Have you ever found it difficult to start a group discussion? Or once you've started one, have you ever found it hard to keep it interesting? This lesson provides some basic parameters for what makes a quality group discussion, examples of good questions that promote good conversation, and methods that help keep the discussion interesting.
Choosing a Topic
Can you think of a job that never requires you to interact and communicate with other people? Probably not! Everything requires at least some human interaction at some point. Learning to discuss things and talk to other people is an essential skill that ought to be taught in school. Using group discussion, three or more people involved in a discussion, is a great way to practice these skills.
The great thing about group discussion is that it can be used in any class or subject. Although virtually anything can be discussed in a group setting, some topics are better than others. Generally, issues that have clear 'right' answers will not make for good discussion topics; the answer will be quickly established and the need to converse will quickly end. Better topic choices are things that are at least slightly controversial, ambiguous, or can have many different viewpoints. In other words, topics that are open to personal interpretation and opinion are good for group discussion, and any topic that has an ethical component can make for an exciting discussion.
Here are a few topic ideas based on the core academic school subjects:
- Any fictional book
- Meanings of a poem
- How an author's background might have influenced their writing
- The influence of a specific event in history
- The motives of a person of historical significance
- Debating the pros and cons of different styles of government
- The impact and significance of a particular historical experiment
- Interpretation of experimental results
- Ethics in experimentation
- The significance of graphical data
- Comparing and contrasting different ways to solve a problem
- Economic policy and impacts
Types of Questions
The best types of questions for a class discussion do not have 'yes/no' answers or short answers. They are also not simple based on knowledge or comprehension, where there is a definite right answer. When writing questions for discussion, it can be helpful to think about Bloom's Taxonomy, which is illustrated by a pyramid.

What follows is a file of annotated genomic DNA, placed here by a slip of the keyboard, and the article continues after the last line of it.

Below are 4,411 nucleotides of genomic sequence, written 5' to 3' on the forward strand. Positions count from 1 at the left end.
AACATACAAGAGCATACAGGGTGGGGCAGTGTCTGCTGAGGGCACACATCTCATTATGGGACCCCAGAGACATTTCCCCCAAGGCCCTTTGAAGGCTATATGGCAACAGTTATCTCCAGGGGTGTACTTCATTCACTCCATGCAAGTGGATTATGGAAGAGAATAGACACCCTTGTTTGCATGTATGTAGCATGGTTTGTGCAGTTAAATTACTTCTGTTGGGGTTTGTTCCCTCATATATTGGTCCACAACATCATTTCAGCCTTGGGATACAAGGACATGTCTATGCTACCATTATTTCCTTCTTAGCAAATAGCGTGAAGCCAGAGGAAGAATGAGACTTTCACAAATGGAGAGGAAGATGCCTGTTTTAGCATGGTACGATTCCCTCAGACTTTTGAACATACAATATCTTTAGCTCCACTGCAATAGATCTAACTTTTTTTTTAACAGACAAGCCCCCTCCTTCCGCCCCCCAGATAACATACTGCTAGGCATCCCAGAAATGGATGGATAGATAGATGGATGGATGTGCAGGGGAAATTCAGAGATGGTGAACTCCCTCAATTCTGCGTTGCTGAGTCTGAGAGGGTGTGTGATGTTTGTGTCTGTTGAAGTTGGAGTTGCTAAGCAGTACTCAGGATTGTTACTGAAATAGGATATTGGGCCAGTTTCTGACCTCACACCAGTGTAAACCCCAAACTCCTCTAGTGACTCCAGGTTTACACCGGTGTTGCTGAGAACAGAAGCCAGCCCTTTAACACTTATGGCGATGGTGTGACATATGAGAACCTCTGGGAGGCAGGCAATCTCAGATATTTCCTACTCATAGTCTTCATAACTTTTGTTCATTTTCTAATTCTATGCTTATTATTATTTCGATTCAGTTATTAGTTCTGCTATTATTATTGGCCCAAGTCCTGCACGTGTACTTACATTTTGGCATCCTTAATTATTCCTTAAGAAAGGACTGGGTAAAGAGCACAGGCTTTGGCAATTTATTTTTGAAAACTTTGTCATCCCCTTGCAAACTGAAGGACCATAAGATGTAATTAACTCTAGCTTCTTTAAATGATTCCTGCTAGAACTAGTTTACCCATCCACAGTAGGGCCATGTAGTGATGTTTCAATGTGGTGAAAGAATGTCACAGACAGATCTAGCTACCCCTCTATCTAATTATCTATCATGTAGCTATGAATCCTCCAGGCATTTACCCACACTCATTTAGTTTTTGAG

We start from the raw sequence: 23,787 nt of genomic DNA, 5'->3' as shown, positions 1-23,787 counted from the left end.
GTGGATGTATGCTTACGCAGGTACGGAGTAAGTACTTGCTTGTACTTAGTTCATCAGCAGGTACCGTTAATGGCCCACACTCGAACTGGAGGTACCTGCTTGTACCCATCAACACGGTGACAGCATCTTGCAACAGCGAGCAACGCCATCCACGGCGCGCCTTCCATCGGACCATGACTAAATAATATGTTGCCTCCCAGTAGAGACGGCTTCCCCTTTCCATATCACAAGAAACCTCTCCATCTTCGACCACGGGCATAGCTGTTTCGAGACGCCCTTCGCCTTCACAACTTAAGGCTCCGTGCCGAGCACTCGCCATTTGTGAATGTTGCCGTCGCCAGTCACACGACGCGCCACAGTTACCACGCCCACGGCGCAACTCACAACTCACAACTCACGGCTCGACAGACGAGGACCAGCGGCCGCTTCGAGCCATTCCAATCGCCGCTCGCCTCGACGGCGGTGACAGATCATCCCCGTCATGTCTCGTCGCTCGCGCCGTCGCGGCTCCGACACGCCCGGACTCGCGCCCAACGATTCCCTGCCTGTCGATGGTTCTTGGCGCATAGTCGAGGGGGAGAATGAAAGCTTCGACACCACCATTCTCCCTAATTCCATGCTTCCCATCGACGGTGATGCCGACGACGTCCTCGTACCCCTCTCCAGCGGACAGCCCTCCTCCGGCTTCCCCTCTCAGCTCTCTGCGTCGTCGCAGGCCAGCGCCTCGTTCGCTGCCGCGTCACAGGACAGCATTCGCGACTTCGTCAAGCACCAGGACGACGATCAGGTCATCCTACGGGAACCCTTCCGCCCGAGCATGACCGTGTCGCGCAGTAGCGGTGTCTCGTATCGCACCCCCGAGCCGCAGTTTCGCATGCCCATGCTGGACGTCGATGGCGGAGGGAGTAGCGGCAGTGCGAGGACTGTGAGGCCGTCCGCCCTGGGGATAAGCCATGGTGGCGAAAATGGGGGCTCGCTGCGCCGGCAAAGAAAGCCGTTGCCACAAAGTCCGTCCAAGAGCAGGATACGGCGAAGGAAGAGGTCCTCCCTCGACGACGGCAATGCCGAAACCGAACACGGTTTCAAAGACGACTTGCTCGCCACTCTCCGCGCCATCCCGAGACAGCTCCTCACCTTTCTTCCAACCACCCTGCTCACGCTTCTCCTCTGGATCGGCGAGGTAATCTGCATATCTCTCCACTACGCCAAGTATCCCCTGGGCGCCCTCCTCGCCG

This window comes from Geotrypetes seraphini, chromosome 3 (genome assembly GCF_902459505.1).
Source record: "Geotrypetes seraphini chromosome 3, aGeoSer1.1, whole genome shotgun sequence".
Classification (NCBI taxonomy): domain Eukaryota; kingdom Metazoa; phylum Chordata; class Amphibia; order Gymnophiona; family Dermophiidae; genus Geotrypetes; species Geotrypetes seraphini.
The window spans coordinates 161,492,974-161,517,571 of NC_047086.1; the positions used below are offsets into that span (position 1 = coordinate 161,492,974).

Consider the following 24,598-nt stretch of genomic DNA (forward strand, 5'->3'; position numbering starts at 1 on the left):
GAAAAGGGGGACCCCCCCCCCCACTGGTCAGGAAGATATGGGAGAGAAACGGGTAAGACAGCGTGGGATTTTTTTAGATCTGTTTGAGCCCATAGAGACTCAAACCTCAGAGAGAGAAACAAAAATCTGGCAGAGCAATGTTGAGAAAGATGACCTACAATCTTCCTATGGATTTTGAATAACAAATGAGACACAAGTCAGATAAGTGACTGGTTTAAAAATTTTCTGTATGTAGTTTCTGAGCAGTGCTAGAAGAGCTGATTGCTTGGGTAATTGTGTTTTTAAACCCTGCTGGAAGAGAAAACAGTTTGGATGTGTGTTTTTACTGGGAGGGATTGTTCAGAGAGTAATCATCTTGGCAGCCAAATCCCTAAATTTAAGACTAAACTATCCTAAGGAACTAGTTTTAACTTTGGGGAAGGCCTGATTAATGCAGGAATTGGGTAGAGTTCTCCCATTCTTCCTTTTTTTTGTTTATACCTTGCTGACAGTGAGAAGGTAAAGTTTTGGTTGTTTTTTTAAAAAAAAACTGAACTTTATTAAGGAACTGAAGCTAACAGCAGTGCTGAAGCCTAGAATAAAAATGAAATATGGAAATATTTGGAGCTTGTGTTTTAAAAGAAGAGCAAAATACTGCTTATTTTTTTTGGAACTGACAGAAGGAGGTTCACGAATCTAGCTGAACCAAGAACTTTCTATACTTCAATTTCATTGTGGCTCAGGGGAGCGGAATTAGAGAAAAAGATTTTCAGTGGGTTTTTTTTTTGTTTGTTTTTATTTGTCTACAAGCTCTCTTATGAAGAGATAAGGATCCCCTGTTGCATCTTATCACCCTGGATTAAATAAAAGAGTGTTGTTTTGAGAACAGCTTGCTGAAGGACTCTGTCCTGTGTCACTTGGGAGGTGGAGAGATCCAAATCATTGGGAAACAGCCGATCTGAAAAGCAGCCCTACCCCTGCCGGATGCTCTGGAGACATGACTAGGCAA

The pyramid of taxonomy by Bloom
Bloom's Taxonomy organizes the different levels of thinking and learning. When thinking about writing group discussion questions, the best ones will be included in the top two or three levels. Questions that require the group to evaluate and synthesize information make for better discussions, as compared to questions that simply require the group to recall information. Here are a few question starters that can be customized to any topic you have chosen:
What would you predict/infer from ?
What ideas can you add to ?
How would you create/design a new ?
What do you think about ?
What solutions would you suggest for ?
Conducting a Group Discussion
The simplest way to facilitate a group discussion involves posing a question to the group and then calling on different people to answer. But there are more engaging and interactive ways to conduct group discussions. When using discussion topics that spark debates, have students move to different sides of the room depending on their viewpoint.
Formal debate can also be an effective and fun way to organize group discussions; split the class into teams and, in point/counterpoint fashion, have each team defend their positions. When discussing a particular historical event or book, it can also be fun and entertaining to have students take on the roles of different people and try to answer the discussion question from their character's perspective.
The best types of topics for group discussion are ones that are somewhat controversial, have an ethical component, or allow for many different viewpoints. When writing discussion questions, it is best to avoid questions that have clear right and wrong answers or require simple recall of knowledge. Focus on questions that require the group to synthesize and evaluate information in order to extend the discussion.
Activities that involve students moving to different sides of the room depending on their opinion or taking on the role of different characters can help keep group discussions interesting.